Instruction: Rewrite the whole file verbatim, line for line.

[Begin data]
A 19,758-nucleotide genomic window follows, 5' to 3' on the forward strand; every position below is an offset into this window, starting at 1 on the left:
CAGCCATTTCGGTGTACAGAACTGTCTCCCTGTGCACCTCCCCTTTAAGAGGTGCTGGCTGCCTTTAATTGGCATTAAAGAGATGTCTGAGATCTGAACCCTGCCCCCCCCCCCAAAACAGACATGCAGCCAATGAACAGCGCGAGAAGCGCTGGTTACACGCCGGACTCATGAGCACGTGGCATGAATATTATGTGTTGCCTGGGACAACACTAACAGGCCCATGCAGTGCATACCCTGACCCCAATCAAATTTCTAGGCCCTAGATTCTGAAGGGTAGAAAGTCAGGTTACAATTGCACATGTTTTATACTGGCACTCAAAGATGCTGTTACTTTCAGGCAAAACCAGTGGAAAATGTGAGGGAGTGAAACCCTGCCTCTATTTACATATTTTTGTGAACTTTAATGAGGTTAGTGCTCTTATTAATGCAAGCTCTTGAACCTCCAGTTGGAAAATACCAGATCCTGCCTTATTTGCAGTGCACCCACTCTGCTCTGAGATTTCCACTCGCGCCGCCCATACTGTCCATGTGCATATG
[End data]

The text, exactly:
A 19,758-nucleotide genomic window follows, 5' to 3' on the forward strand; every position below is an offset into this window, starting at 1 on the left:
CAGCCATTTCGGTGTACAGAACTGTCTCCCTGTGCACCTCCCCTTTAAGAGGTGCTGGCTGCCTTTAATTGGCATTAAAGAGATGTCTGAGATCTGAACCCTGCCCCCCCCCCCAAAACAGACATGCAGCCAATGAACAGCGCGAGAAGCGCTGGTTACACGCCGGACTCATGAGCACGTGGCATGAATATTATGTGTTGCCTGGGACAACACTAACAGGCCCATGCAGTGCATACCCTGACCCCAATCAAATTTCTAGGCCCTAGATTCTGAAGGGTAGAAAGTCAGGTTACAATTGCACATGTTTTATACTGGCACTCAAAGATGCTGTTACTTTCAGGCAAAACCAGTGGAAAATGTGAGGGAGTGAAACCCTGCCTCTATTTACATATTTTTGTGAACTTTAATGAGGTTAGTGCTCTTATTAATGCAAGCTCTTGAACCTCCAGTTGGAAAATACCAGATCCTGCCTTATTTGCAGTGCACCCACTCTGCTCTGAGATTTCCACTCGCGCCGCCCATACTGTCCATGTGCATATG